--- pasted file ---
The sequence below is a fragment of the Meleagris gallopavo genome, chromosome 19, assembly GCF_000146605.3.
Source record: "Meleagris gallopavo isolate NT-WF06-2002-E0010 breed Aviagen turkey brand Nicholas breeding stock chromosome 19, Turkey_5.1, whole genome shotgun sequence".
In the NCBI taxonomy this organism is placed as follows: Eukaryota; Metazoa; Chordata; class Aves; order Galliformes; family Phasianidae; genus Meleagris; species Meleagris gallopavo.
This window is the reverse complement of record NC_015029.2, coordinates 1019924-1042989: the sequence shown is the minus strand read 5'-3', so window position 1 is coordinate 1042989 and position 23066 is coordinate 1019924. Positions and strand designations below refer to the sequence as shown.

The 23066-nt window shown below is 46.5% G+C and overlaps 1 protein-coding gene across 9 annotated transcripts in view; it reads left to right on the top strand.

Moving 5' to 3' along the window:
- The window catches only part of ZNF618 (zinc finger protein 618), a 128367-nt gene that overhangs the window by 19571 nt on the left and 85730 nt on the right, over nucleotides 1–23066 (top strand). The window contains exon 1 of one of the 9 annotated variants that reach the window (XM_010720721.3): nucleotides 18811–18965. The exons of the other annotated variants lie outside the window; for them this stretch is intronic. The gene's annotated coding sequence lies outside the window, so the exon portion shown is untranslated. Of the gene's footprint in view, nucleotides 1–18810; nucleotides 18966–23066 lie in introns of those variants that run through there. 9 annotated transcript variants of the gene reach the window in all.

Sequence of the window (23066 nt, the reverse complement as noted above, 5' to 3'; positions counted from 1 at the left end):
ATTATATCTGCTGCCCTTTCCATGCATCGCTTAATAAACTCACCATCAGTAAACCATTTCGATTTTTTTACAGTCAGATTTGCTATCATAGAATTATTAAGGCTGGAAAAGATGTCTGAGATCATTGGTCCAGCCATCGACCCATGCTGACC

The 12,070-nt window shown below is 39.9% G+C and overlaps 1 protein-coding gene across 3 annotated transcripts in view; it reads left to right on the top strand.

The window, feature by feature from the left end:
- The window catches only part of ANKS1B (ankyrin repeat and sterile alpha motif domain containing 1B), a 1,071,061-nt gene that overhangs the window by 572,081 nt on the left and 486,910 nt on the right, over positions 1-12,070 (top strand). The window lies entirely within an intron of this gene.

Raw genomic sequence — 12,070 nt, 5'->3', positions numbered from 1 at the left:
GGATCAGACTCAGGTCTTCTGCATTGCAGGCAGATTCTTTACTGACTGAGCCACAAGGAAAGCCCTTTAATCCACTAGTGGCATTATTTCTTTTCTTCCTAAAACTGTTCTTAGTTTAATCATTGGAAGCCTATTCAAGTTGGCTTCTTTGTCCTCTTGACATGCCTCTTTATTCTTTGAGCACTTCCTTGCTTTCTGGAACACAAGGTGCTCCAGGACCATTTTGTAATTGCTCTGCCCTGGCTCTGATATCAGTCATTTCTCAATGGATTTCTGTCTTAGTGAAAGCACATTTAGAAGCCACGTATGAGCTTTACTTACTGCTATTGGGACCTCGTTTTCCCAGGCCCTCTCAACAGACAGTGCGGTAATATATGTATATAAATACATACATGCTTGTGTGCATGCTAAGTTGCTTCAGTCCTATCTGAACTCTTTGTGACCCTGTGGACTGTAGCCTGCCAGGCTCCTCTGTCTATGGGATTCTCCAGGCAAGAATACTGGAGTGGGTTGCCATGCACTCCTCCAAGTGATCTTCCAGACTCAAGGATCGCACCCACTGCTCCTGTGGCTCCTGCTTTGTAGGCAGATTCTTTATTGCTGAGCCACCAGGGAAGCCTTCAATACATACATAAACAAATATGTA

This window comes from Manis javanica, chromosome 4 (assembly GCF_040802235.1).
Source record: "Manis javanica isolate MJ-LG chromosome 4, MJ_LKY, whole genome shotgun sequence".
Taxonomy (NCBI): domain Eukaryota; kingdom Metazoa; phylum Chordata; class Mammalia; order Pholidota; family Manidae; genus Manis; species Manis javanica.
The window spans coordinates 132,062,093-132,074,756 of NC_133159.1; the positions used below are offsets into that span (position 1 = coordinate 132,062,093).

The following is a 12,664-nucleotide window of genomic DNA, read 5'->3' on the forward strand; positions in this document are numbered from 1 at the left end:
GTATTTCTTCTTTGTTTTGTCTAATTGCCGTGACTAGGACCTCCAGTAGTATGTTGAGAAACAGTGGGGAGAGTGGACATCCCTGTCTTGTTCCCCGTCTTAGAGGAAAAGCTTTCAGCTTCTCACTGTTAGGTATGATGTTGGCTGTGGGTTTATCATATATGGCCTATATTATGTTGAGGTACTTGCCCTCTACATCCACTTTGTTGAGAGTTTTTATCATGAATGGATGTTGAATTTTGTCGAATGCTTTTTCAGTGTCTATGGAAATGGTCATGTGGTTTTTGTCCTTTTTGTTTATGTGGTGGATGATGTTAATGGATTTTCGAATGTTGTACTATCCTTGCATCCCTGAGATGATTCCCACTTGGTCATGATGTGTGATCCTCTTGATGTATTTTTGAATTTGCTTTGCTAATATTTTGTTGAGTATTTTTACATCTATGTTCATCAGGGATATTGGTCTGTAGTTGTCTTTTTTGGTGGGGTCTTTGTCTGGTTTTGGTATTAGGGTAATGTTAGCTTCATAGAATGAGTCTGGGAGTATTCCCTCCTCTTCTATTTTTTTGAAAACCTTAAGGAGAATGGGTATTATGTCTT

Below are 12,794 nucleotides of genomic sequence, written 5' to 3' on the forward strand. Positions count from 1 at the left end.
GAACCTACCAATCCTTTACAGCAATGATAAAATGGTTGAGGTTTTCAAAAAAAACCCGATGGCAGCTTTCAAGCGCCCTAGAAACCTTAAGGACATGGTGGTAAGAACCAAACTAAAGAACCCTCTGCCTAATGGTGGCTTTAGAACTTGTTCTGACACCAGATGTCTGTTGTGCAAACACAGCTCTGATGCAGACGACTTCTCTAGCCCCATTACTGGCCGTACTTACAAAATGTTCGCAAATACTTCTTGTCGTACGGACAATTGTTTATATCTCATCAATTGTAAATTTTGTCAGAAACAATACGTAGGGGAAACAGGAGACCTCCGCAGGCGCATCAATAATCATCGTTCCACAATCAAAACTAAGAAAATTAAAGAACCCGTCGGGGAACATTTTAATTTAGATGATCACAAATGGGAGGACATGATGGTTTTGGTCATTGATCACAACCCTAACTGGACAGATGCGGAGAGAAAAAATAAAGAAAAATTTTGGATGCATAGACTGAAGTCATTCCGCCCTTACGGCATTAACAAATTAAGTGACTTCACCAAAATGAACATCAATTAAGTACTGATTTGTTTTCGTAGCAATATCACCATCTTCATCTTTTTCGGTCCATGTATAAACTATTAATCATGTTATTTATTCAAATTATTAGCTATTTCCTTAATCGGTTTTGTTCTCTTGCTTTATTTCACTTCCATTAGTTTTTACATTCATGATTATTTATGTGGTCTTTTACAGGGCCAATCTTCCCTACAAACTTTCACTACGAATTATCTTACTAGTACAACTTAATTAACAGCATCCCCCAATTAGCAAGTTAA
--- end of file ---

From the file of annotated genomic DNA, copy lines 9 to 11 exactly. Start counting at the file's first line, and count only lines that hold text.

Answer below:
ATTATATCTGCTGCCCTTTCCATGCATCGCTTAATAAACTCACCATCAGTAAACCATTTCGATTTTTTTACAGTCAGATTTGCTATCATAGAATTATTAAGGCTGGAAAAGATGTCTGAGATCATTGGTCCAGCCATCGACCCATGCTGACC

The 12,070-nt window shown below is 39.9% G+C and overlaps 1 protein-coding gene across 3 annotated transcripts in view; it reads left to right on the top strand.

The window, feature by feature from the left end: